TRUE BR IT
Interior designer Elliot James Barratt discusses the elements of British-style interiors and the decor trends to watch
Tell us more about your design philosophy. Our company ethos is about bringing the British hallmark of quality to all areas of the company, be it personal service, the quality of build or the attention to detail. We believe our clients are the most important. It’s about reflecting their needs and their personalities, and to make sure that the design concept works for their lifestyle.
How does this influence your aesthetic? The Elliot James style is understated and refined; we do clean lines for the floors and walls, then inject pops of colour through materials and fabrics. Our starting point tends to be a particular chair or artwork that the client already owns and we’ll build the design around that. Craftsmanship is also very important so we make sure that people get well-built furniture, designed in a style that’s built to last.
In your opinion, what are the quintessential elements of British style? I think the British do eclectic very well, plus we have a lot of antiques and history when it comes to interior design. We enjoy mixing the contemporary and the modern with the traditional and classic. I like working with rich materials like leather, brass and velvet. I also love natural wood, which brings a certain warmth to the interior. What are some emerging interior trends you have observed in Asia? There are a lot more velvet and metallics, with the emergence of coppers, brass and gold, and that’s a trend that I see continuing. I really enjoy mixing shades of grey against the copper tones; blues have replaced greys and now I am seeing rich greens coming through. People have been playing it safe for a long time. Now they are starting to get more creative with injecting patterns on fabrics and using more textures. Going bespoke is another emerging trend. Getting someone to custom build can make an interior unique and more desirable. We’re working with a company to design a bar cart and provide a bespoke service for built-in home bars—this is a trend I keep reading about, with homeowners becoming more interested in cocktail making and entertaining at home.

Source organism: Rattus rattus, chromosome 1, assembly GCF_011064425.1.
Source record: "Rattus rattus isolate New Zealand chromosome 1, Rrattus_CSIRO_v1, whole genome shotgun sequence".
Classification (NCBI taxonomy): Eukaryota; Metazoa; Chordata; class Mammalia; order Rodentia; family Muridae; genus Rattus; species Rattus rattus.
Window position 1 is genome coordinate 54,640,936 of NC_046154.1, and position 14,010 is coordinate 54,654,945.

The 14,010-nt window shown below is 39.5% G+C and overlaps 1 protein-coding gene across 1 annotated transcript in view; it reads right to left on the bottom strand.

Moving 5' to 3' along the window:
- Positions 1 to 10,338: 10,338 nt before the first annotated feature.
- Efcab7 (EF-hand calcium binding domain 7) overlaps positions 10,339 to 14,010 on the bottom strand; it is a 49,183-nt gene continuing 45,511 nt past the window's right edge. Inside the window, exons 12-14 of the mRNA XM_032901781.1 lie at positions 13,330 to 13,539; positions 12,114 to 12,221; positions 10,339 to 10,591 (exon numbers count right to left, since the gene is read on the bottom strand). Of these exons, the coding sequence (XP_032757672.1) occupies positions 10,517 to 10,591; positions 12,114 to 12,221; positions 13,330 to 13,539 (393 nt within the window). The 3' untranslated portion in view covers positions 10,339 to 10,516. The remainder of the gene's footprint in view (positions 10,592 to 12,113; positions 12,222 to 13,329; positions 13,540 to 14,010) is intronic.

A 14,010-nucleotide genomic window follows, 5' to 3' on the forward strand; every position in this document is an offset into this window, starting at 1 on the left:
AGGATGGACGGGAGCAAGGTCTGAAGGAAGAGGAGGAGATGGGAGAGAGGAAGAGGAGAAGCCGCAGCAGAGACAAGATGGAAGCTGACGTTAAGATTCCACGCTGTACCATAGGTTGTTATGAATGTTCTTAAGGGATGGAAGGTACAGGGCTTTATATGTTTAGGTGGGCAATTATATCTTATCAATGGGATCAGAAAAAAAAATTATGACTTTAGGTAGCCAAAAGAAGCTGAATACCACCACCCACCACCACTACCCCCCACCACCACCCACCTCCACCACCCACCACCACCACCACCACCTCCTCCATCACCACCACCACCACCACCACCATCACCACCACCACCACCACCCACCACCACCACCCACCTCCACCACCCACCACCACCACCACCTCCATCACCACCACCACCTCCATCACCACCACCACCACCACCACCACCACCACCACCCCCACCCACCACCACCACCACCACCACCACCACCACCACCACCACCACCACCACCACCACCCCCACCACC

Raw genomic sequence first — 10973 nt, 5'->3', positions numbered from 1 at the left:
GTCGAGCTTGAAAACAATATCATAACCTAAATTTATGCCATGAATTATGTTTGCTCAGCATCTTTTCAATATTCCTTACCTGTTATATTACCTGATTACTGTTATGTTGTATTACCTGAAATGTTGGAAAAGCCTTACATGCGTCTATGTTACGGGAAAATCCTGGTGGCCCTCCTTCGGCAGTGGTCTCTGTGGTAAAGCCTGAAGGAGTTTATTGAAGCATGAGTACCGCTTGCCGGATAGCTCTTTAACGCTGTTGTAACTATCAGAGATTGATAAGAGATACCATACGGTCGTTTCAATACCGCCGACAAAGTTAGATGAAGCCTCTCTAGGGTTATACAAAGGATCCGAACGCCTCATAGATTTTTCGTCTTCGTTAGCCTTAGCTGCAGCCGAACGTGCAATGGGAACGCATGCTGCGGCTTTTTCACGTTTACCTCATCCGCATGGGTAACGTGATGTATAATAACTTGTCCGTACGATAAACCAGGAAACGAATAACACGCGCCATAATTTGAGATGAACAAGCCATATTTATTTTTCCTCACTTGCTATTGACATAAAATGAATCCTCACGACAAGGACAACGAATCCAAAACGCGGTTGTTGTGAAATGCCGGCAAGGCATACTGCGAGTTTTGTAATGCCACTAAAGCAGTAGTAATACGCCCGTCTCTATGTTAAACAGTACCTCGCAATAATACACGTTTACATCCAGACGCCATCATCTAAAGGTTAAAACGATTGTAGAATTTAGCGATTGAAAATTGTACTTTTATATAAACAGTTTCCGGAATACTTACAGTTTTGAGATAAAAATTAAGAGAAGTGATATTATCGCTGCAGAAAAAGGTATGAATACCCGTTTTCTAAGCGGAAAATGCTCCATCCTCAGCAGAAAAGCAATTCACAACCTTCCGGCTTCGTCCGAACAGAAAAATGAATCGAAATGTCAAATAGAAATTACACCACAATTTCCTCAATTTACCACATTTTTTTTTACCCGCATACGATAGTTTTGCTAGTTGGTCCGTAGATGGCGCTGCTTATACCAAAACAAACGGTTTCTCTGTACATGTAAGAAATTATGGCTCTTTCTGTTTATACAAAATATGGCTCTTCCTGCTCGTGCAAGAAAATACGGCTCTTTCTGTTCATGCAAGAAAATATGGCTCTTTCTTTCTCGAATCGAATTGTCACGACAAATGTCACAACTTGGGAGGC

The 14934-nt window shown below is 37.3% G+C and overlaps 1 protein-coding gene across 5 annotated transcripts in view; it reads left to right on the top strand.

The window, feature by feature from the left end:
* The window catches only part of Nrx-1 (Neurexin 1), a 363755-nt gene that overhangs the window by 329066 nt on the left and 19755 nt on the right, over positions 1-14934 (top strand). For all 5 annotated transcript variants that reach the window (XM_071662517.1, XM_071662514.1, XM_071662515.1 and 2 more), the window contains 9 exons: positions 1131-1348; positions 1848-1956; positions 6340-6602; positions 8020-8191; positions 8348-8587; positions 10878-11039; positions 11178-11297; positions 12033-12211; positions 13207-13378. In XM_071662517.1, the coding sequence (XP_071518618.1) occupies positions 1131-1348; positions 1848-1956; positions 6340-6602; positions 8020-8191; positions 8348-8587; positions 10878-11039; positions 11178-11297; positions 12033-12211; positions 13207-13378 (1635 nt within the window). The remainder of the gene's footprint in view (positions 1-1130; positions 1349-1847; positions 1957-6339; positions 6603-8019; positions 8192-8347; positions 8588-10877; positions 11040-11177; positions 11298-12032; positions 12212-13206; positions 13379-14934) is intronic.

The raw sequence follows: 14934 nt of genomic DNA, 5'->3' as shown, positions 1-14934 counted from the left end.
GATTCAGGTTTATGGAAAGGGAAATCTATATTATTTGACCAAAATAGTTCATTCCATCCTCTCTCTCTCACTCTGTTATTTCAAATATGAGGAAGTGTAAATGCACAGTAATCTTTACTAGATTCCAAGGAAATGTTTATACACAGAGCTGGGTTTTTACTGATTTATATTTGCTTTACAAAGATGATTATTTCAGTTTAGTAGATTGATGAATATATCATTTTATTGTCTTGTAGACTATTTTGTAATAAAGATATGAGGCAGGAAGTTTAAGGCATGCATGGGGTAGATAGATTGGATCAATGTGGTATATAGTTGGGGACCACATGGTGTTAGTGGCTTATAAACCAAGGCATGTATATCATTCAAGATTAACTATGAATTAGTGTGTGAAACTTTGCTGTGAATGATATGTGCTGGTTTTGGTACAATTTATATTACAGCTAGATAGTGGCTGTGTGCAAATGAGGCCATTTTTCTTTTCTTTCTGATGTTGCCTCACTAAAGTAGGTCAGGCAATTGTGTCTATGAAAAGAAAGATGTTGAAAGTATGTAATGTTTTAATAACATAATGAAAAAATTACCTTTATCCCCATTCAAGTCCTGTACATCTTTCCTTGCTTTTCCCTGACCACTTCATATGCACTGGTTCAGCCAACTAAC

What’s in the pipeline for Elliot James? The goal is to grow our team and to do more overseas projects. At the moment we have residential and commercial projects in Singapore and the UK, and villas in the Gili islands in Indonesia. We’re also working with shoe maker Septieme Largeur, who offers patina finishes for its men’s shoes, to do a bespoke collection. Clients who wish to buy furniture from the Patina collection can have a finish in any colour they like. We can even do a whole gradient of colours if they wish, for something truly bespoke.
LEFT TO RIGHT The Avry night club in Singapore; British interior designer Elliot James Barratt; a daybed from the Patina collection by Elliot James